GIFTED AND TALENTED CHILDREN

 

Although we place high hopes for a worthwhile future on the gifted and talented youth of today, we often neglect this group. While many schools like Plainview-Old Bethpage have programs for these students, many gifted children spend most of their school day in regular classes. For large portions of their day, at school and home, they are left to their own devices.

Contrary to the popular misconceptions that they will do better without interference and that they will succeed on their own, some gifted children experience academic, social, and personal problems when they do not receive support from society and parents. Of primary importance in the recognition and the development of the special abilities of these individuals is the active support of the parent, at home and in school.

Gifted children display their abilities in a variety of ways, each unique to the individual child. In general, for most children giftedness is demonstrated by performance of tasks and understanding of concepts usually associated with much older children. Reading signs, magazines, and books, and performing mathematical computations at ages three to five, speaking complete sentences and using abstract vocabulary at age two and three-all indicate superior intellectual abilities.

The suggestions that follow are intended to help parents cope with these challenges.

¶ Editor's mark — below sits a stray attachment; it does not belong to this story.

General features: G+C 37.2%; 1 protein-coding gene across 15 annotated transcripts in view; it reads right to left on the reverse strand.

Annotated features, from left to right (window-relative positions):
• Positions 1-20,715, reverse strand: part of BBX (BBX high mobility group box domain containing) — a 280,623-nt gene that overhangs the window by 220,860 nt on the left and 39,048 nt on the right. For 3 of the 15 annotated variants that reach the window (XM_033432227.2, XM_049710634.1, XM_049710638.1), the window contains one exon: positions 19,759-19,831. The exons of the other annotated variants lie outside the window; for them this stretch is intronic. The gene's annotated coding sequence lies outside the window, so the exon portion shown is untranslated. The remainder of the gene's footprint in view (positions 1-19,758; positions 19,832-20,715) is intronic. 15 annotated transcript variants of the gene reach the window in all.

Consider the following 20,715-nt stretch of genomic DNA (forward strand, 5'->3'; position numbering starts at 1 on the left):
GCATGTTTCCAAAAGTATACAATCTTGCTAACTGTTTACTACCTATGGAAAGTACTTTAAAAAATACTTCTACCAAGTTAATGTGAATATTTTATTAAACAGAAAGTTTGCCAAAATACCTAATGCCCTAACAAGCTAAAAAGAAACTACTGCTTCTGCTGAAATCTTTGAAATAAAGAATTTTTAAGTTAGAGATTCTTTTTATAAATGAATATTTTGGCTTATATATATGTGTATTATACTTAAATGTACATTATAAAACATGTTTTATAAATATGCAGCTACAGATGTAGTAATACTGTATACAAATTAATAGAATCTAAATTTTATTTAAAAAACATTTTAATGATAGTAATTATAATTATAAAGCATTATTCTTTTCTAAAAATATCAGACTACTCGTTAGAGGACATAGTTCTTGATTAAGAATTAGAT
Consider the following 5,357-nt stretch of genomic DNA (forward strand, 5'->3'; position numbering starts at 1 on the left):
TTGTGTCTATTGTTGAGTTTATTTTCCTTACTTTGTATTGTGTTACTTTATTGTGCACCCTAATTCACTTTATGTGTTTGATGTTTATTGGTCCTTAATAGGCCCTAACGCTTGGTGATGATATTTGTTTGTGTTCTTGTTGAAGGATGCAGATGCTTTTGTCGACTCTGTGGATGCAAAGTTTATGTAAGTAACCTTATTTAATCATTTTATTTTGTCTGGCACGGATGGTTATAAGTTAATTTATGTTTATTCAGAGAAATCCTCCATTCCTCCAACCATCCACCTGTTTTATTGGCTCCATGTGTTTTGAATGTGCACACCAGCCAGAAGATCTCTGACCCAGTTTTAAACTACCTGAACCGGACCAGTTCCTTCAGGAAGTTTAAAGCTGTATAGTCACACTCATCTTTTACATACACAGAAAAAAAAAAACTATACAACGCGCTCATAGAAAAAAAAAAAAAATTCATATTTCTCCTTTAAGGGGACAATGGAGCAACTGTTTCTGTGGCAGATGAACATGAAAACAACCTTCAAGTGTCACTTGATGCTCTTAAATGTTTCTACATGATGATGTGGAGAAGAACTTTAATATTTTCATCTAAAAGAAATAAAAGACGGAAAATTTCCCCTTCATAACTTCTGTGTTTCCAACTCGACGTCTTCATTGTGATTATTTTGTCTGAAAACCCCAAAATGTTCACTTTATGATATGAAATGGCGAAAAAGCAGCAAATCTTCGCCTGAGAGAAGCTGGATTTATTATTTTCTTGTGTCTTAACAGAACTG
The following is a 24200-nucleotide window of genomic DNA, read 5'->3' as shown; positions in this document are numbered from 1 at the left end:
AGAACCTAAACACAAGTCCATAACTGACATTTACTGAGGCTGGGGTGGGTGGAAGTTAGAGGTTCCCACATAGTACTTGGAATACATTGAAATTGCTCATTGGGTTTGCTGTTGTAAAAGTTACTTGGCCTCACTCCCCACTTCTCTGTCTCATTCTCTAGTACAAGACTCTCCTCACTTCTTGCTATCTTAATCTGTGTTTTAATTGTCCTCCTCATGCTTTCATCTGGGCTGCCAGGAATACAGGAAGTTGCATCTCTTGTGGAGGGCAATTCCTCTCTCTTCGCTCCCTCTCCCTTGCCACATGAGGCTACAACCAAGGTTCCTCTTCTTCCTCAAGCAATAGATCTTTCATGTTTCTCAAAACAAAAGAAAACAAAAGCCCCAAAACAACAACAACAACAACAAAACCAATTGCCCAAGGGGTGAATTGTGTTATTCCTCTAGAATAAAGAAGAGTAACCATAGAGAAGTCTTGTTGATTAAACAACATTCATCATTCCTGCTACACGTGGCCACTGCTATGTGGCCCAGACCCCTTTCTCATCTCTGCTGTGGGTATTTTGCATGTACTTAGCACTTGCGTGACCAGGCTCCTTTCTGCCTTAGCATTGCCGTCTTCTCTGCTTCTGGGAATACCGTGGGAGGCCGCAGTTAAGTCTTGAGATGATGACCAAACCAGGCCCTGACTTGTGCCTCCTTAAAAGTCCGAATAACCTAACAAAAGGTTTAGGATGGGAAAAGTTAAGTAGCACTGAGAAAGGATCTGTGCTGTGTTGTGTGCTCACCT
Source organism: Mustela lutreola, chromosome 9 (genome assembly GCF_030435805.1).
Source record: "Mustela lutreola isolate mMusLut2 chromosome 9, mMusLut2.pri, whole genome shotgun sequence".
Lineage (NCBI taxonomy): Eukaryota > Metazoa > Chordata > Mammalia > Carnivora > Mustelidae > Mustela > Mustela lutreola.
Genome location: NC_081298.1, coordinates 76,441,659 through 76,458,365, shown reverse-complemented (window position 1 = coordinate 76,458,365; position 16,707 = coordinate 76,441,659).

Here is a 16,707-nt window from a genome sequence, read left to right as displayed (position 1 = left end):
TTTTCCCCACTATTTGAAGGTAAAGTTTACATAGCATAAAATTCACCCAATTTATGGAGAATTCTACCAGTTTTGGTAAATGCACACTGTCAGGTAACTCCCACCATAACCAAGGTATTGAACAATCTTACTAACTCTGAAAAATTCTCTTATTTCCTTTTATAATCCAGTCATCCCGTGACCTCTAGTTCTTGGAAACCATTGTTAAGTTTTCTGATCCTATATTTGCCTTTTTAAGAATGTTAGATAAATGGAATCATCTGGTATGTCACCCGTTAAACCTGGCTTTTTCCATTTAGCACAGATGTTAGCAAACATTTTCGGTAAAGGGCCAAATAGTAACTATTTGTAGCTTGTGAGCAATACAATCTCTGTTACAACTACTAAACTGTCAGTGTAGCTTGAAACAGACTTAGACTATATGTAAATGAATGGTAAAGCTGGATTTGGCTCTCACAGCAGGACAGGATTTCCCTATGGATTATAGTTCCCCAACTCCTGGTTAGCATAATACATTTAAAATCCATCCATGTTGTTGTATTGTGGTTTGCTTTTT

Often the gifted child feels isolated from the rest of the world because of the exceptional abilities he or she possesses. Facing these feelings of difference alone can create emotional problems, disruptive behaviors, or withdrawal from the frustrating situation.

Discuss feelings of difference with the child as they arise. While we do not want to create problems when they do not exist, we should always be ready with an understanding attitude when problems appear.

Parents play an important role in the development of exceptional abilities in children, especially in encouraging a favorable attitude toward these tendencies.

Because of their heightened perceptions and sensitivities, many gifted children need an environment that is secure emotionally and stimulating intellectually to allow their abilities to flourish. Too many adults overlook their needs, however, assuming that these children already have advantages others lack. Consequently, much is left to parents to provide for the gifted. Working with the child, with other parents, and with the school, parents can accomplish this awesome, often frustrating, task.

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